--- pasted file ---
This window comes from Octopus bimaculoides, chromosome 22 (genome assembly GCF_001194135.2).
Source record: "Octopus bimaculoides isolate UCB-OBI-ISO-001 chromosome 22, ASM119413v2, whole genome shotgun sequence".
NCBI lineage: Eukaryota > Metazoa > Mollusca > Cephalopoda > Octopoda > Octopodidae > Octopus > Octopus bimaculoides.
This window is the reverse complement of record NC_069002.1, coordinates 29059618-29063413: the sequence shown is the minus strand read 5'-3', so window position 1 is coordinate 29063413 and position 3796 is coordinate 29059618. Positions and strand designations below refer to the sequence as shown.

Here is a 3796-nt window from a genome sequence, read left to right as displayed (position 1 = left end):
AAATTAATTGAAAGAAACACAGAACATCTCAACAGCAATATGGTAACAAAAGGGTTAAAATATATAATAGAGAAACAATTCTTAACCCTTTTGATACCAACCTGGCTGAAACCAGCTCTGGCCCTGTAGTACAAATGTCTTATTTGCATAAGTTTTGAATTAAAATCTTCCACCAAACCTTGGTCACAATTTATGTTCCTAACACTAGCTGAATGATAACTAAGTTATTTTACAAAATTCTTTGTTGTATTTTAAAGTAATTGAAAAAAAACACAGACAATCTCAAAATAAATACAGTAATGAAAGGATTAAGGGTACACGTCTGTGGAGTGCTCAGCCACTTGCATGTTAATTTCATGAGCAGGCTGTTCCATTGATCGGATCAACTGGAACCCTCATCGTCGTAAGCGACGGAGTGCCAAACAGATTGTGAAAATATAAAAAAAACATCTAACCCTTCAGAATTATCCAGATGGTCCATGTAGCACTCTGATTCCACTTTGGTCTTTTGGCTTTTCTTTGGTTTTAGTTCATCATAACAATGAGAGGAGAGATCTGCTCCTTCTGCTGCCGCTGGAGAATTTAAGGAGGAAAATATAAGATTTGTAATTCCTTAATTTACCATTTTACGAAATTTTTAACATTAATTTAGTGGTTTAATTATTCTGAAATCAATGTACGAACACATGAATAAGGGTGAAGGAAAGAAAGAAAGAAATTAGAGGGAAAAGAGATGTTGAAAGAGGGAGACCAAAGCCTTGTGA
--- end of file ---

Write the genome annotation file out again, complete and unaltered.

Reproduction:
This window comes from Octopus bimaculoides, chromosome 22 (genome assembly GCF_001194135.2).
Source record: "Octopus bimaculoides isolate UCB-OBI-ISO-001 chromosome 22, ASM119413v2, whole genome shotgun sequence".
NCBI lineage: Eukaryota > Metazoa > Mollusca > Cephalopoda > Octopoda > Octopodidae > Octopus > Octopus bimaculoides.
This window is the reverse complement of record NC_069002.1, coordinates 29059618-29063413: the sequence shown is the minus strand read 5'-3', so window position 1 is coordinate 29063413 and position 3796 is coordinate 29059618. Positions and strand designations below refer to the sequence as shown.

Here is a 3796-nt window from a genome sequence, read left to right as displayed (position 1 = left end):
AAATTAATTGAAAGAAACACAGAACATCTCAACAGCAATATGGTAACAAAAGGGTTAAAATATATAATAGAGAAACAATTCTTAACCCTTTTGATACCAACCTGGCTGAAACCAGCTCTGGCCCTGTAGTACAAATGTCTTATTTGCATAAGTTTTGAATTAAAATCTTCCACCAAACCTTGGTCACAATTTATGTTCCTAACACTAGCTGAATGATAACTAAGTTATTTTACAAAATTCTTTGTTGTATTTTAAAGTAATTGAAAAAAAACACAGACAATCTCAAAATAAATACAGTAATGAAAGGATTAAGGGTACACGTCTGTGGAGTGCTCAGCCACTTGCATGTTAATTTCATGAGCAGGCTGTTCCATTGATCGGATCAACTGGAACCCTCATCGTCGTAAGCGACGGAGTGCCAAACAGATTGTGAAAATATAAAAAAAACATCTAACCCTTCAGAATTATCCAGATGGTCCATGTAGCACTCTGATTCCACTTTGGTCTTTTGGCTTTTCTTTGGTTTTAGTTCATCATAACAATGAGAGGAGAGATCTGCTCCTTCTGCTGCCGCTGGAGAATTTAAGGAGGAAAATATAAGATTTGTAATTCCTTAATTTACCATTTTACGAAATTTTTAACATTAATTTAGTGGTTTAATTATTCTGAAATCAATGTACGAACACATGAATAAGGGTGAAGGAAAGAAAGAAAGAAATTAGAGGGAAAAGAGATGTTGAAAGAGGGAGACCAAAGCCTTGTGA